We are commonly taught that hunting and gathering was so difficult and left so many on or over the verge of starving, but the Kalahari San (Bushmen) commonly spent 20 hours or less per week working for their survival. Even peoples like the Lakota Sioux, who lived in a climate that required a lot more to survive than just food and a stick hut, found enough “leisure time” to create elaborate art, stories, rituals, dances, games, and even complicated rites of passage for their children to grow through. Whether there was empathy involved in any of these settings is debatable, but I believe there was, because that is the most efficient way to teach ethics, and ethical behavior is remarkably more important in a small village than in an urban setting.

      Clearly our view from this vantage of what life was like for humans before industrialization is skewed. However, my point was not that we are the only ones who’ve had difficulties, or even that our lives are harder overall, but that we who have had to raise our children without the support of an “extended” family are an anomaly of our species, and that we have more difficulty doing the actual raising of the children because we have to do it without the support of that family/clan/village, and without the living wisdom that comes from such. And of course, further, that we can make things easier for ourselves by building our own “villages” of support.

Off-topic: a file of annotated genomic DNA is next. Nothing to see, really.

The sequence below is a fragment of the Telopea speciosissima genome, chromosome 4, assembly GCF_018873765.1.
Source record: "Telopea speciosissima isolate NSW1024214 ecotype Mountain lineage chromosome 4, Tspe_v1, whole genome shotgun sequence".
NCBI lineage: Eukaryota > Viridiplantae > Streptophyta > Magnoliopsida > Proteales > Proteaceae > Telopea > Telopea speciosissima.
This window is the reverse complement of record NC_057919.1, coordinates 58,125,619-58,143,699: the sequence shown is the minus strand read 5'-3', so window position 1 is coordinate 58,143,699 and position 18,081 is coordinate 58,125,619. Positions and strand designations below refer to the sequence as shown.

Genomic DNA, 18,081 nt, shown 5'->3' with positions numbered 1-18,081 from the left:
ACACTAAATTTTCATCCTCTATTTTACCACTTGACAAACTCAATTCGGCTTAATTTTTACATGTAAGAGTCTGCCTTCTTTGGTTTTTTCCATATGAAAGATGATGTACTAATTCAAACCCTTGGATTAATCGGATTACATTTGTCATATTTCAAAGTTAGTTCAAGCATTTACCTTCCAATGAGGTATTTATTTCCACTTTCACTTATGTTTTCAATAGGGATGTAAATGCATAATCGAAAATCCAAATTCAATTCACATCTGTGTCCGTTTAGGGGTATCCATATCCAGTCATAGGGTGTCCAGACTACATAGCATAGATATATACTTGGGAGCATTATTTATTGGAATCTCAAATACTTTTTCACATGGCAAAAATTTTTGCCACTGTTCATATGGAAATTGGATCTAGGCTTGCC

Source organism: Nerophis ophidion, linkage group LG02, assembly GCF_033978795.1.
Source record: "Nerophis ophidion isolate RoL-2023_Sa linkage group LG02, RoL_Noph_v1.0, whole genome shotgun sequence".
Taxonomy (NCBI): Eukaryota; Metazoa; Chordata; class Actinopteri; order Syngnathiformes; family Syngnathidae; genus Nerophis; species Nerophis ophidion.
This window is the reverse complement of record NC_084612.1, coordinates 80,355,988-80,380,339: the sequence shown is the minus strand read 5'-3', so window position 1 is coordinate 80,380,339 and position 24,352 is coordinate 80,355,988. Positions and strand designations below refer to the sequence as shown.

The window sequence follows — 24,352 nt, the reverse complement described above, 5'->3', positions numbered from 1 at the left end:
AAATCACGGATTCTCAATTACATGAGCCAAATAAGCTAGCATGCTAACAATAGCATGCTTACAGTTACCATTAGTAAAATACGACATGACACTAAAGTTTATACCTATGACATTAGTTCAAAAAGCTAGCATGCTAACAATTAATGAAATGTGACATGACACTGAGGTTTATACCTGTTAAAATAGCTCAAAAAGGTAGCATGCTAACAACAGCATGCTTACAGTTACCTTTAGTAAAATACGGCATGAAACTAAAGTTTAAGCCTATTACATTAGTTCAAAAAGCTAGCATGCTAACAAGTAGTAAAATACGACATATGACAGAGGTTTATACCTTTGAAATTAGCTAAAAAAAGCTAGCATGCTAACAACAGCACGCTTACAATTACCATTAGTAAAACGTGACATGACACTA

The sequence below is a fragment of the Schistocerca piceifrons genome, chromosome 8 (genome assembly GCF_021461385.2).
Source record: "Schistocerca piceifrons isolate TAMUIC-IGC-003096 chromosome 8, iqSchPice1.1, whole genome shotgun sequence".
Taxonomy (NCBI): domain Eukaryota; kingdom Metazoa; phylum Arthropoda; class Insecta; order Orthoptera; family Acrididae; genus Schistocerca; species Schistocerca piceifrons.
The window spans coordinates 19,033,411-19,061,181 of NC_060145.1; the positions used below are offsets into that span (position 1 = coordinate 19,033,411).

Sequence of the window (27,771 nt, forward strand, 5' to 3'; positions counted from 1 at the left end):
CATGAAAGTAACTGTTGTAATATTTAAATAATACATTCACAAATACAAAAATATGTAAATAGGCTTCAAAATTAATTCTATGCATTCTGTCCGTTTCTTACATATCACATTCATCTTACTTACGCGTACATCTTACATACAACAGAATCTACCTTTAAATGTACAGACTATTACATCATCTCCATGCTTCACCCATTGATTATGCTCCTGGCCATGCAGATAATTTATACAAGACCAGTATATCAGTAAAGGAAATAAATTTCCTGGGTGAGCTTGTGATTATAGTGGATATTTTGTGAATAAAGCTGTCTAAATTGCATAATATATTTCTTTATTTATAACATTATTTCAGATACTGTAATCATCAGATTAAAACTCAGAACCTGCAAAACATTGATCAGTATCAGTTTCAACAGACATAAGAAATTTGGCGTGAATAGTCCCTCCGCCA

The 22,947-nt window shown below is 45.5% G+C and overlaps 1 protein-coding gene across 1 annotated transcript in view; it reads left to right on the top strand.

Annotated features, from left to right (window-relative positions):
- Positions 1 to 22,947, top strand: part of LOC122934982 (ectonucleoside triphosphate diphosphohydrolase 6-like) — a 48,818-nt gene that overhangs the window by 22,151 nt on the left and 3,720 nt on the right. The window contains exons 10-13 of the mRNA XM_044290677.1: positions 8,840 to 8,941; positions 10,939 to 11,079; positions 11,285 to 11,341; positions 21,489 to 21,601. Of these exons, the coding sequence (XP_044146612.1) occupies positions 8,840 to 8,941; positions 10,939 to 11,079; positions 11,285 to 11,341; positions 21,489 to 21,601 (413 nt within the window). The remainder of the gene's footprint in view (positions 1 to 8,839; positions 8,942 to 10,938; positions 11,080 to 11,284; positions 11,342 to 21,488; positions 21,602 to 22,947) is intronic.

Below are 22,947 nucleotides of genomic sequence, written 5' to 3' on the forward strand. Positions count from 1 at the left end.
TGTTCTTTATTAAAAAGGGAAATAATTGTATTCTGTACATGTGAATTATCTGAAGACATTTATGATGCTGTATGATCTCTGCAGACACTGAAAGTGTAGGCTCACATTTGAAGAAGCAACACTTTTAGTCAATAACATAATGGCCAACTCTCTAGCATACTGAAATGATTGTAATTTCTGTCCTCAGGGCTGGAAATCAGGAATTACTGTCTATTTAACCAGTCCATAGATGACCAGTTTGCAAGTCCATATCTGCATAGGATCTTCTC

I am curious about the comment you made concerning the “available time that modern families have”. My understanding is that most families have very little time, if only because the majority of families with children are also dual income families – i.e. both parents are having to work and therefore not being with the children. I have heard the statistic that parents today, even with both parents working and kids in school for 8 hours a day, spend more time with their kids than ever before, but that doesn’t add up for me, and I wonder how that is being measured…

      At any rate, thanks again for your thoughts.

Thoughts?

Fill in your details below or click an icon to log in:

WordPress.com Logo

You are commenting using your WordPress.com account. Log Out / Change )

Twitter picture

You are commenting using your Twitter account. Log Out / Change )

Facebook photo

You are commenting using your Facebook account. Log Out / Change )

Google+ photo

You are commenting using your Google+ account. Log Out / Change )

Connecting to %s